I have just finished reading a recently published book written by Eric Moyen about Jim Host called, “Changing the Game.”
Many of you know who Jim Host is and some of the things he has done. I know Jim from our college days at the University of Kentucky back in the late 1950s.
When I was a sophomore at UK, he was a senior and both of us were in working in the Radio Arts department as student broadcasters.
Jim was doing the play-by-play of UK’s home football and basketball games. I followed him in that position after he graduated.
Over the years I have seen Jim a few times at functions and I kept up with some of his accomplishments through the media. I was aware of his involvement in politics and sports marketing, but by reading this book I found out that his list of achievements are overwhelming.
For example, his efforts led to the construction of Rupp Arena, the Kentucky Horse Park, and the KFC Yum! Center in Louisville.
Host made it big in sports marketing. In 2010 he was inducted into the first-ever class of “Champions of Sports Business, “ an honor considered the bible of the sports marketing world. The late SEC commissioner Mike Slive stated, “He’s a pioneer and a founder in an area that has grown to become an important part of conferences, institutions, and the NCAA.”
In politics, at age 29, he accepted a position as commissioner of public information and later the director of tourism in Kentucky governor Louis Nunn’s administration. He also made an unsuccessful bid for lieutenant governor in 1971.
In the first two chapters of the book I felt as if I was reading about myself. Jim and I shared many common situations. Both of us were mentored by Leonard Press, head of the Radio Arts Department at UK and Claude Sullivan, a play-by-play broadcaster of UK games.
Both of us called high school games for WVLK radio station in Lexington. Ted Grizzard was our boss at the station. By the way, Grizzard’s man on the street daily broadcast was one of the most entertaining shows ever on local radio.
I was interviewed by Ken Hart for a radio job and Hart was one of Host’s best friends and also his boss at one time.
Host could have been a major league baseball player had it not been for throwing his shoulder out. He had signed with the Chicago White Sox and it looked like he had a promising career ahead of him in baseball.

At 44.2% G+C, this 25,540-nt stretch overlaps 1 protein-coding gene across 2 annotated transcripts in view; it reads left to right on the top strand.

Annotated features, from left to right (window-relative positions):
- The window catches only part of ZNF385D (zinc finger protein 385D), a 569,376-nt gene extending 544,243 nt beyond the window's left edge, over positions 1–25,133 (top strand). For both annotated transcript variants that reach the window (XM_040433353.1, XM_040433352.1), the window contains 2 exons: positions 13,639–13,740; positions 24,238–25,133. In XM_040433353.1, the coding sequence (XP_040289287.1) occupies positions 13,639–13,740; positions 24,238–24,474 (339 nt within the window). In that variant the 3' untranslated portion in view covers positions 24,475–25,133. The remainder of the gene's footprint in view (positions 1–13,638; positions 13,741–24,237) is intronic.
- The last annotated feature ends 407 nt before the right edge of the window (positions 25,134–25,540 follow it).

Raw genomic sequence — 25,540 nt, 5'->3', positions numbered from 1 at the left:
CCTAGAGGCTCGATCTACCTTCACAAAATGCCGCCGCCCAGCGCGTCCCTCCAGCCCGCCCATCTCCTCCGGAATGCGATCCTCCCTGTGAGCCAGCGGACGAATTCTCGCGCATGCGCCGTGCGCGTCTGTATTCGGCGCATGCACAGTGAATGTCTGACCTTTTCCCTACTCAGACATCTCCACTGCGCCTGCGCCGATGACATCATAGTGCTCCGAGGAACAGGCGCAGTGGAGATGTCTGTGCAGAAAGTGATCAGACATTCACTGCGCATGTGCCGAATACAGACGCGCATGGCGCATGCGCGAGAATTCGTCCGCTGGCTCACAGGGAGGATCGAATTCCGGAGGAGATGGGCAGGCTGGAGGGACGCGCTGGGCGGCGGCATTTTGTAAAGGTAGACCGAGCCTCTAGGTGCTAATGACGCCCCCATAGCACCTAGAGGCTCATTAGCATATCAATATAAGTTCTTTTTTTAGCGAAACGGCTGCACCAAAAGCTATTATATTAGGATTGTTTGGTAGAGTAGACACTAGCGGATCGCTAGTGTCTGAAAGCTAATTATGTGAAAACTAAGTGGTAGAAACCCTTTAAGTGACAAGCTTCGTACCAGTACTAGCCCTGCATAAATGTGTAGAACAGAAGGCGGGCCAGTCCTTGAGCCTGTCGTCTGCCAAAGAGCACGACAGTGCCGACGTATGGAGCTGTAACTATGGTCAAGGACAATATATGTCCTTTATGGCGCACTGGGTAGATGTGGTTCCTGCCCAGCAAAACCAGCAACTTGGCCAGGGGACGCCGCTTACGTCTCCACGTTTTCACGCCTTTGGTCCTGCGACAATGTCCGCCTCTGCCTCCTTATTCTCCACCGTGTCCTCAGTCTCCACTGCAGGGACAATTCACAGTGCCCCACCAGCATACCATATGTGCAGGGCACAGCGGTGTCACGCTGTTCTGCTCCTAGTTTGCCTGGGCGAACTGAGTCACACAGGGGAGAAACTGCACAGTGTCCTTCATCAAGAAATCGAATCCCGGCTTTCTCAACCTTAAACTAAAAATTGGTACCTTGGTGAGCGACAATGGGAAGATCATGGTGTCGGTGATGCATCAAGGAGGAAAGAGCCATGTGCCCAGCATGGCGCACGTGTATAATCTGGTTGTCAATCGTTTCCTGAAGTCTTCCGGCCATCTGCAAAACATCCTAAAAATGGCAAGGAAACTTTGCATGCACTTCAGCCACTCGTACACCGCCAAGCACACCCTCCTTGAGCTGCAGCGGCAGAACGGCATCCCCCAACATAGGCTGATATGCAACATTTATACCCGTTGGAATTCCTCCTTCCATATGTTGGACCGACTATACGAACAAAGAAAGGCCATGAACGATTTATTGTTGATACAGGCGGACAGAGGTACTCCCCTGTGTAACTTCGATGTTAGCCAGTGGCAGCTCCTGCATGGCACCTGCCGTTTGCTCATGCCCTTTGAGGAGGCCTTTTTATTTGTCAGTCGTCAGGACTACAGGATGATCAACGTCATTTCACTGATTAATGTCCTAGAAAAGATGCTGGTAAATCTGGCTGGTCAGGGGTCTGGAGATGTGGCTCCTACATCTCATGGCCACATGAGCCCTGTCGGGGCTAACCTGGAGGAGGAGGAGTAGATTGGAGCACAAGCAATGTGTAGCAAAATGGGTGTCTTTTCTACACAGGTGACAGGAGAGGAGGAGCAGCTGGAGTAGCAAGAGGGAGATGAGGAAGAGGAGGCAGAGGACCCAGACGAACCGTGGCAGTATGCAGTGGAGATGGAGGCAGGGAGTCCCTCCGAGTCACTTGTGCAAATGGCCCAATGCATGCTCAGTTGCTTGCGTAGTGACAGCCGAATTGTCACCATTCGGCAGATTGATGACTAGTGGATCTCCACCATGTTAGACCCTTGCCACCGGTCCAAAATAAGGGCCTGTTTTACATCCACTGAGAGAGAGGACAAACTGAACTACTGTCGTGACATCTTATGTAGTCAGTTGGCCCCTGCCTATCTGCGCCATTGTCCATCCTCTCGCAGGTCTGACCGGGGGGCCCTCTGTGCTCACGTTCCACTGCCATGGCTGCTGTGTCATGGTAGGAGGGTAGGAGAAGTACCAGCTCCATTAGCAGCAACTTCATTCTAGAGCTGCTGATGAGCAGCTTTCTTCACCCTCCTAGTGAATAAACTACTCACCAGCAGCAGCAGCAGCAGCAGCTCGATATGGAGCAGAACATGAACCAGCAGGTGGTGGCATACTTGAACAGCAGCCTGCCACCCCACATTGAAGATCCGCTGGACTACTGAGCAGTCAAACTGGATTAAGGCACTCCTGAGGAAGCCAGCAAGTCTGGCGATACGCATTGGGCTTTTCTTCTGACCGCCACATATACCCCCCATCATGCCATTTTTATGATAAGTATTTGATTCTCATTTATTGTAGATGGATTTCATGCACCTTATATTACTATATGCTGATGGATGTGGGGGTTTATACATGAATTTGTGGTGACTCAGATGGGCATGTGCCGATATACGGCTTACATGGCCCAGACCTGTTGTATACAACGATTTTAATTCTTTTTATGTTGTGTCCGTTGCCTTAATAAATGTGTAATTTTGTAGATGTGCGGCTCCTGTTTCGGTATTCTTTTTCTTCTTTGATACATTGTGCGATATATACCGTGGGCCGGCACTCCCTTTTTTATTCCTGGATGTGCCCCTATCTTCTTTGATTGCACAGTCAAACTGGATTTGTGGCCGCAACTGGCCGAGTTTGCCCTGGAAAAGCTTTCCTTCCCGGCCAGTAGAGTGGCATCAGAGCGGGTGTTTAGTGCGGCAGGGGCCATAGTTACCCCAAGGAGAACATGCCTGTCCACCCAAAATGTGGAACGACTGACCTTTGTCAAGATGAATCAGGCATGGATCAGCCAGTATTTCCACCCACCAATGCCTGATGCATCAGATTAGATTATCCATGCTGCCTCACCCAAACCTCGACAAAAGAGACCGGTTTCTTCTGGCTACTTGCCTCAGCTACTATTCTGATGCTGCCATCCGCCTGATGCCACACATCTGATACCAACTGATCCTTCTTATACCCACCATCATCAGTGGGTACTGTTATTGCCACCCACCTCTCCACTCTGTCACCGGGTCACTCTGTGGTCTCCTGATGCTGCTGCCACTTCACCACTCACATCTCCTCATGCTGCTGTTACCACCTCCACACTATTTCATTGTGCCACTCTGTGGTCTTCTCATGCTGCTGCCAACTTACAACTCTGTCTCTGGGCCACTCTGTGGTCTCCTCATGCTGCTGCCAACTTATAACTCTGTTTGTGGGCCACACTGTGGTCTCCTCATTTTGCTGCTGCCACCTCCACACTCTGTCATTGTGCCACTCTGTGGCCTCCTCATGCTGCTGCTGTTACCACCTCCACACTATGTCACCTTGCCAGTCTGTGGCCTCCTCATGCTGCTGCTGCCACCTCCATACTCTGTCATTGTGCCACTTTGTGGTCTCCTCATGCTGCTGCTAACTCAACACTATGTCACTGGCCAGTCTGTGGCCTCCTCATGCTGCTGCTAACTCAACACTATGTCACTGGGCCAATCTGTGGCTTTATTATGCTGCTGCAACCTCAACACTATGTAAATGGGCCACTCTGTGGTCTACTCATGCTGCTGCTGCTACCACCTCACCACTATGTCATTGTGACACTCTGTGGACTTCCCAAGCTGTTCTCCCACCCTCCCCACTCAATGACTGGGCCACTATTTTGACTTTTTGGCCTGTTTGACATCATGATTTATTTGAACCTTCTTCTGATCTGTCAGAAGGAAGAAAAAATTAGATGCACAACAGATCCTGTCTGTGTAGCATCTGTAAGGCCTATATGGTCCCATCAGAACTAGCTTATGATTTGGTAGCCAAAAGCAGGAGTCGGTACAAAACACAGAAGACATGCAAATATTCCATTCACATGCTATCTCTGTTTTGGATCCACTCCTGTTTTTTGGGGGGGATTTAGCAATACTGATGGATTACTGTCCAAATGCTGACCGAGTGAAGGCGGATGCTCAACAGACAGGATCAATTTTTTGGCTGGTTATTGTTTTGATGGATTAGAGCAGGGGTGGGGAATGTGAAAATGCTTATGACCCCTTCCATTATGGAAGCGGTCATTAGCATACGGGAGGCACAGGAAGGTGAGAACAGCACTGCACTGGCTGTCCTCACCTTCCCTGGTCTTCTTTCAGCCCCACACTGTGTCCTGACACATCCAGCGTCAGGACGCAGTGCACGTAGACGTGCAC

Perhaps the shoulder problem was a blessing in disguise because Host used his business skills to guide his future. After his baseball dilemma he developed the biggest UK football and basketball network of 120 stations and did the play-by-play. At that time there were several networks airing Kentucky’s games.
He then spent the next few years working for Procter & Gamble before being asked to run the campaign for Gov. Louie Nunn which led to the positions in the governor’s cabinet. After the unsuccesful run for lieutenant governor, Host returned to Lexington and used the $107 he had left in his bank account to form Jim Host & Associates, which later became Host Communications Incorporated.
As an entrepreneur big advances started to happen for Host on the collegiate level. He began to work with conferences, such as the SWC and the SEC. He also obtained marketing rights with individual universities. His innovation was an idea of “bundled rights” for corporate sponsors that led to getting the rights to marketing through radio, print programs and television. He employeed over 500 individuals.
Those deals and others are covered in the book which provides for very interesting reading.
The book has a special meaning for me in that it brings back the memories of me carrying the heavy equipment to the press box at Stoll Field and spotting the games for Jim.
The book is published by the University Press of Kentucky. Read it. You’ll be amazed at the hard work and talents of Jim Host!